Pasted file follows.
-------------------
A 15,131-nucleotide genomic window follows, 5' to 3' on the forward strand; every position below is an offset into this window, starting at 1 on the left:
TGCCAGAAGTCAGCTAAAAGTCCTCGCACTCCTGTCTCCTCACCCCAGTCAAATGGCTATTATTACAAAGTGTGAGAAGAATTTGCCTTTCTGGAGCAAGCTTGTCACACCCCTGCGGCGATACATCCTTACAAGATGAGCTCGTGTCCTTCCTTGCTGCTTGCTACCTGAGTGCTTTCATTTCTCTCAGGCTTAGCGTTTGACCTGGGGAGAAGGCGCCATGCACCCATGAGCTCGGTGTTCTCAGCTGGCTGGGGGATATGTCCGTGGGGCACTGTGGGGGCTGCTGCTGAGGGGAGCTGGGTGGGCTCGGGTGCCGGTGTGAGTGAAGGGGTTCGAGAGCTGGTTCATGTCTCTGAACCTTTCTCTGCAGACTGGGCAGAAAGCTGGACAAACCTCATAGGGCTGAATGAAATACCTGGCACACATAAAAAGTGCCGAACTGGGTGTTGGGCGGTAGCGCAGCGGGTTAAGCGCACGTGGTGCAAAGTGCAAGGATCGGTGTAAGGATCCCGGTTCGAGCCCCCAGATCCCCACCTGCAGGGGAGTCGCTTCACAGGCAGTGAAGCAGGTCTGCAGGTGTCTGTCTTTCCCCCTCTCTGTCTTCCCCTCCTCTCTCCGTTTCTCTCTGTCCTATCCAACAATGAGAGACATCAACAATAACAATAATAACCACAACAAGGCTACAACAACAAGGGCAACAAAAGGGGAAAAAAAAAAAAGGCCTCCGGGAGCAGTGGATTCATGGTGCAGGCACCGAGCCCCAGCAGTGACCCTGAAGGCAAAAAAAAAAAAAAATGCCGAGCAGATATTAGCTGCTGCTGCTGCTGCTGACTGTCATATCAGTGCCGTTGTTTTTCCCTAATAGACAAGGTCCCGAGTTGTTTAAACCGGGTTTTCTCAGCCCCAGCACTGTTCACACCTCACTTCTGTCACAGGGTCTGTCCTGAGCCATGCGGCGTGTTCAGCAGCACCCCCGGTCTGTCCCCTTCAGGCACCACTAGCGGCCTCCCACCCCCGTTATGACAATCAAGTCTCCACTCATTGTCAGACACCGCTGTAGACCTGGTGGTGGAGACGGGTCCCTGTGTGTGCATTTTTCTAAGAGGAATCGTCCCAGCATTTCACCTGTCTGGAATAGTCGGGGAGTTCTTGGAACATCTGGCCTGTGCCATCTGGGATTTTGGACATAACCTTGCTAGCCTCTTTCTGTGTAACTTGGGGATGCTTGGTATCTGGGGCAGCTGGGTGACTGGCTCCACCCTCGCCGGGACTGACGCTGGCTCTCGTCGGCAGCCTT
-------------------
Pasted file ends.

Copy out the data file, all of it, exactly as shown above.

A 15,131-nucleotide genomic window follows, 5' to 3' on the forward strand; every position below is an offset into this window, starting at 1 on the left:
TGCCAGAAGTCAGCTAAAAGTCCTCGCACTCCTGTCTCCTCACCCCAGTCAAATGGCTATTATTACAAAGTGTGAGAAGAATTTGCCTTTCTGGAGCAAGCTTGTCACACCCCTGCGGCGATACATCCTTACAAGATGAGCTCGTGTCCTTCCTTGCTGCTTGCTACCTGAGTGCTTTCATTTCTCTCAGGCTTAGCGTTTGACCTGGGGAGAAGGCGCCATGCACCCATGAGCTCGGTGTTCTCAGCTGGCTGGGGGATATGTCCGTGGGGCACTGTGGGGGCTGCTGCTGAGGGGAGCTGGGTGGGCTCGGGTGCCGGTGTGAGTGAAGGGGTTCGAGAGCTGGTTCATGTCTCTGAACCTTTCTCTGCAGACTGGGCAGAAAGCTGGACAAACCTCATAGGGCTGAATGAAATACCTGGCACACATAAAAAGTGCCGAACTGGGTGTTGGGCGGTAGCGCAGCGGGTTAAGCGCACGTGGTGCAAAGTGCAAGGATCGGTGTAAGGATCCCGGTTCGAGCCCCCAGATCCCCACCTGCAGGGGAGTCGCTTCACAGGCAGTGAAGCAGGTCTGCAGGTGTCTGTCTTTCCCCCTCTCTGTCTTCCCCTCCTCTCTCCGTTTCTCTCTGTCCTATCCAACAATGAGAGACATCAACAATAACAATAATAACCACAACAAGGCTACAACAACAAGGGCAACAAAAGGGGAAAAAAAAAAAAGGCCTCCGGGAGCAGTGGATTCATGGTGCAGGCACCGAGCCCCAGCAGTGACCCTGAAGGCAAAAAAAAAAAAAAATGCCGAGCAGATATTAGCTGCTGCTGCTGCTGCTGACTGTCATATCAGTGCCGTTGTTTTTCCCTAATAGACAAGGTCCCGAGTTGTTTAAACCGGGTTTTCTCAGCCCCAGCACTGTTCACACCTCACTTCTGTCACAGGGTCTGTCCTGAGCCATGCGGCGTGTTCAGCAGCACCCCCGGTCTGTCCCCTTCAGGCACCACTAGCGGCCTCCCACCCCCGTTATGACAATCAAGTCTCCACTCATTGTCAGACACCGCTGTAGACCTGGTGGTGGAGACGGGTCCCTGTGTGTGCATTTTTCTAAGAGGAATCGTCCCAGCATTTCACCTGTCTGGAATAGTCGGGGAGTTCTTGGAACATCTGGCCTGTGCCATCTGGGATTTTGGACATAACCTTGCTAGCCTCTTTCTGTGTAACTTGGGGATGCTTGGTATCTGGGGCAGCTGGGTGACTGGCTCCACCCTCGCCGGGACTGACGCTGGCTCTCGTCGGCAGCCTT